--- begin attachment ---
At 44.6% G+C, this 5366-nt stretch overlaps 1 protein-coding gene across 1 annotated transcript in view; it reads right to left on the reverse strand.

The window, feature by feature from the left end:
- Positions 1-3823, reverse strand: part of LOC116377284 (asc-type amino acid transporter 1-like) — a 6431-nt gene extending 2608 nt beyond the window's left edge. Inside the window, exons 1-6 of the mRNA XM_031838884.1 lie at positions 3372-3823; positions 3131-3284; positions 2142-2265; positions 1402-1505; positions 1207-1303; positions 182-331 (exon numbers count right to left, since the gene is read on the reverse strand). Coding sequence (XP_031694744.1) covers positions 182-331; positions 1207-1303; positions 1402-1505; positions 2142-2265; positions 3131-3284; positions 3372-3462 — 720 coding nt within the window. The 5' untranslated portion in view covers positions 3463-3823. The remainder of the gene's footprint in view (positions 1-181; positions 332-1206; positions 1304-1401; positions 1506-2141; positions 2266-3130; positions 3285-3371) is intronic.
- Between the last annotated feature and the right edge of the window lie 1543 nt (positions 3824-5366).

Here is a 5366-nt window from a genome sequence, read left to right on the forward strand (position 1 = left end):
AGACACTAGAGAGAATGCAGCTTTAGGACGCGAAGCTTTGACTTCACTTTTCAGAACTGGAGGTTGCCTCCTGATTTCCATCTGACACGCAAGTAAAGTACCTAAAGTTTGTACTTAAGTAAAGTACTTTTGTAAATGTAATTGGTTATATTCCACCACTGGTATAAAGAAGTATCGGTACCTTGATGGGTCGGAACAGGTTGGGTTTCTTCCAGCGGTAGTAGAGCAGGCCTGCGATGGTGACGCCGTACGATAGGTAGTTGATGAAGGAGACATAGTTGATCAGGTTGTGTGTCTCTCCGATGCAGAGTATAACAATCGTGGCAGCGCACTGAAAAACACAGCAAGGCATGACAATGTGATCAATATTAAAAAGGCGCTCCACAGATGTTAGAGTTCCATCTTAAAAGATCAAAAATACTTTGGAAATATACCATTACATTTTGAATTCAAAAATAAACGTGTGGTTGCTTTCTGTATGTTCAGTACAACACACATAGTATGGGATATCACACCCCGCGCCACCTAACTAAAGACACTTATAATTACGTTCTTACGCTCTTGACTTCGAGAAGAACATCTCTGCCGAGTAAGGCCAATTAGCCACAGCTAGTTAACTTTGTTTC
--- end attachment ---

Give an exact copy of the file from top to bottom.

At 44.6% G+C, this 5366-nt stretch overlaps 1 protein-coding gene across 1 annotated transcript in view; it reads right to left on the reverse strand.

The window, feature by feature from the left end:
- Positions 1-3823, reverse strand: part of LOC116377284 (asc-type amino acid transporter 1-like) — a 6431-nt gene extending 2608 nt beyond the window's left edge. Inside the window, exons 1-6 of the mRNA XM_031838884.1 lie at positions 3372-3823; positions 3131-3284; positions 2142-2265; positions 1402-1505; positions 1207-1303; positions 182-331 (exon numbers count right to left, since the gene is read on the reverse strand). Coding sequence (XP_031694744.1) covers positions 182-331; positions 1207-1303; positions 1402-1505; positions 2142-2265; positions 3131-3284; positions 3372-3462 — 720 coding nt within the window. The 5' untranslated portion in view covers positions 3463-3823. The remainder of the gene's footprint in view (positions 1-181; positions 332-1206; positions 1304-1401; positions 1506-2141; positions 2266-3130; positions 3285-3371) is intronic.
- Between the last annotated feature and the right edge of the window lie 1543 nt (positions 3824-5366).

Here is a 5366-nt window from a genome sequence, read left to right on the forward strand (position 1 = left end):
AGACACTAGAGAGAATGCAGCTTTAGGACGCGAAGCTTTGACTTCACTTTTCAGAACTGGAGGTTGCCTCCTGATTTCCATCTGACACGCAAGTAAAGTACCTAAAGTTTGTACTTAAGTAAAGTACTTTTGTAAATGTAATTGGTTATATTCCACCACTGGTATAAAGAAGTATCGGTACCTTGATGGGTCGGAACAGGTTGGGTTTCTTCCAGCGGTAGTAGAGCAGGCCTGCGATGGTGACGCCGTACGATAGGTAGTTGATGAAGGAGACATAGTTGATCAGGTTGTGTGTCTCTCCGATGCAGAGTATAACAATCGTGGCAGCGCACTGAAAAACACAGCAAGGCATGACAATGTGATCAATATTAAAAAGGCGCTCCACAGATGTTAGAGTTCCATCTTAAAAGATCAAAAATACTTTGGAAATATACCATTACATTTTGAATTCAAAAATAAACGTGTGGTTGCTTTCTGTATGTTCAGTACAACACACATAGTATGGGATATCACACCCCGCGCCACCTAACTAAAGACACTTATAATTACGTTCTTACGCTCTTGACTTCGAGAAGAACATCTCTGCCGAGTAAGGCCAATTAGCCACAGCTAGTTAACTTTGTTTC